Two couples were awarded nearly $4.25 million on Thursday after a federal jury found one of the largest natural gas producers in Pennsylvania was responsible for the contamination of their well water, capping a six-year odyssey that turned their sleepy village into a battleground over the nation’s shale drilling and hydraulic fracturing boom.
The verdict in Scranton, Pennsylvania, came at the end of a bitter lawsuit pitting homeowners in Dimock, Pennsylvania, against Houston-based Cabot Oil & Gas Corp. The company, a prolific driller in Pennsylvania’s Marcellus Shale formation, said it will appeal, accusing the jury of ignoring “overwhelming scientific and factual evidence that Cabot acted as a prudent operator in conducting its operations.”
Dimock was the scene of the most highly publicized case of methane contamination to emerge from the early days of Pennsylvania’s natural-gas drilling boom. State regulators blamed faulty gas wells drilled by Cabot for leaking combustible methane into Dimock’s groundwater. Cabot claimed the methane was naturally occurring and said the problems in the water wells predated Cabot’s arrival.
Dozens of plaintiffs settled with Cabot in 2012, but two families opted to take their claims to trial.
“They did something wrong. That was the whole point of getting it into the courtroom,” one of the plaintiffs, Scott Ely, told reporters outside the courthouse.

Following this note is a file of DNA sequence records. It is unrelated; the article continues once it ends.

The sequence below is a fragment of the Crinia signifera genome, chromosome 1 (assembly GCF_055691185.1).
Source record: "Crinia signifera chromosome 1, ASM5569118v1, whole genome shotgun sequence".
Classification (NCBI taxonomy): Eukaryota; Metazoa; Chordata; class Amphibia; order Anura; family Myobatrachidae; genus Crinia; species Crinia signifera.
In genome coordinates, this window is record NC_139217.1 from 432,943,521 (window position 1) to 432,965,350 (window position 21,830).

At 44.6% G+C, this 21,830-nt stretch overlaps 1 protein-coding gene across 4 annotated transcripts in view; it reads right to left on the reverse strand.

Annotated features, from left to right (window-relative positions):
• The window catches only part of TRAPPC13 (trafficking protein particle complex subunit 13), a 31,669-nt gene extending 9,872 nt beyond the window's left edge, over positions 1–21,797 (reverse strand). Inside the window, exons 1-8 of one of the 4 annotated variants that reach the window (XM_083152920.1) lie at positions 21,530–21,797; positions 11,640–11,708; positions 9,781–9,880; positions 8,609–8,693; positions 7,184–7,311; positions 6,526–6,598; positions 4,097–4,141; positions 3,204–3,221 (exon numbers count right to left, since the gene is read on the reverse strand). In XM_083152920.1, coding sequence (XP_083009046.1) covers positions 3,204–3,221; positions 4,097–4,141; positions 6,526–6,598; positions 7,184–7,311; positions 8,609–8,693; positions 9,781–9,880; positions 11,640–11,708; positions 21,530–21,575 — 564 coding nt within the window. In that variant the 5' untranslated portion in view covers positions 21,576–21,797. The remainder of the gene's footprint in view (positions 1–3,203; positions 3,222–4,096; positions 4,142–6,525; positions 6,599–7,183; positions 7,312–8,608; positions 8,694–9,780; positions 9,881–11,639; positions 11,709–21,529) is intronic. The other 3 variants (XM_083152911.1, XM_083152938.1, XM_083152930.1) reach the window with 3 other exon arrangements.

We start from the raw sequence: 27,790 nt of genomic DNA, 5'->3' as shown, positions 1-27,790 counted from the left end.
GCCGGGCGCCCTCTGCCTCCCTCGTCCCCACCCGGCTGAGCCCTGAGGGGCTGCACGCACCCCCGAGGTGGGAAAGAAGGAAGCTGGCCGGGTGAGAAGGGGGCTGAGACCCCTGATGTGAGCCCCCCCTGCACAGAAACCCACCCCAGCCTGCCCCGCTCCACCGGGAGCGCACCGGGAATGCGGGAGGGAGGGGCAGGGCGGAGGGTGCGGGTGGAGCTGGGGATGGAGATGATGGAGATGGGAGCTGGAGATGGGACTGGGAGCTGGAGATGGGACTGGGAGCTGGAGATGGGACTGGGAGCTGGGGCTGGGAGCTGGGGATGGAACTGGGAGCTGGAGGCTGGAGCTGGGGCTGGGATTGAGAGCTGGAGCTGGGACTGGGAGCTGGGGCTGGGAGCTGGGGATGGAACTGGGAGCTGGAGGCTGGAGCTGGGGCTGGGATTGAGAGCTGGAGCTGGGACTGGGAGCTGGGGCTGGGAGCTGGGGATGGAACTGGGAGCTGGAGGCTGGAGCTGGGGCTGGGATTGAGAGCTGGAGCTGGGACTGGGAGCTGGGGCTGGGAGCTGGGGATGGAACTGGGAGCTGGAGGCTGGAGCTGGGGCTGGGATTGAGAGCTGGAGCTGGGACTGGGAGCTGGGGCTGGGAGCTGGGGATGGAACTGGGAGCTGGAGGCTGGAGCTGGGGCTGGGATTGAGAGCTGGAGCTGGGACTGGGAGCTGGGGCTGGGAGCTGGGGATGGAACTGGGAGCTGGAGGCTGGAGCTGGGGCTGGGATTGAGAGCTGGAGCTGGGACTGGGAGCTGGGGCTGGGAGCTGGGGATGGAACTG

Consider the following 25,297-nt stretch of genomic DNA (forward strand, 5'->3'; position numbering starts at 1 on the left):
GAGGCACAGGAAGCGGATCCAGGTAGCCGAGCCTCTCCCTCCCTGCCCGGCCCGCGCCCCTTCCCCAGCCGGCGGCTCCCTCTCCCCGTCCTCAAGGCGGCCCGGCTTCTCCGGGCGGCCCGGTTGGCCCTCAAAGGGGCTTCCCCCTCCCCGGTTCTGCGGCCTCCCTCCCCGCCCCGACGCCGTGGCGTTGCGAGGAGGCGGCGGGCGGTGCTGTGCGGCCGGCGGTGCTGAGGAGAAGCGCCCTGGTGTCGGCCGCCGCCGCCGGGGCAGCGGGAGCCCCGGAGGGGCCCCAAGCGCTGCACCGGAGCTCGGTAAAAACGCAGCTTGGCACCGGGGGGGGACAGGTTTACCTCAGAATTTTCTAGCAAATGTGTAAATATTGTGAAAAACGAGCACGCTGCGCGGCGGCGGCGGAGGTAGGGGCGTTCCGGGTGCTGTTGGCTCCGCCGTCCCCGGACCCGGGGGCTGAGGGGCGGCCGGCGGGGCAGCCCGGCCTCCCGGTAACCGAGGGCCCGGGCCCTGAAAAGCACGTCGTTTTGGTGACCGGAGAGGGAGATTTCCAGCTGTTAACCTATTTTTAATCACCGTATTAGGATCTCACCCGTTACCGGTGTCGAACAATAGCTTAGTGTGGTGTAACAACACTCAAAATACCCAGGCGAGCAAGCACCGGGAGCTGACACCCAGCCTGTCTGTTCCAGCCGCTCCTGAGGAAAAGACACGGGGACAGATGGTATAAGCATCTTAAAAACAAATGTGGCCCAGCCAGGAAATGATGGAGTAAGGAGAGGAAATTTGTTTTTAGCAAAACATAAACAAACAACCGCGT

Residents first reported problems in the wells in 2008. The water that came out of their faucets turned cloudy, foamy and discolored, and it smelled and tasted foul. Homeowners, all of whom had leased their land to Cabot, said the water made them sick with symptoms that included vomiting, dizziness and skin rashes.
A state investigation found that Cabot had allowed gas to escape into the region’s groundwater supplies, contaminating at least 18 residential wells.
The plaintiffs’ attorney called the verdict a warning shot that will resonate beyond the courtroom.
“Cabot doesn’t care. Industry doesn’t care. They’re the big bucks. Their influence is wide and far. … It’s fine with me if industry takes a big fat hit,” Leslie Lewis said.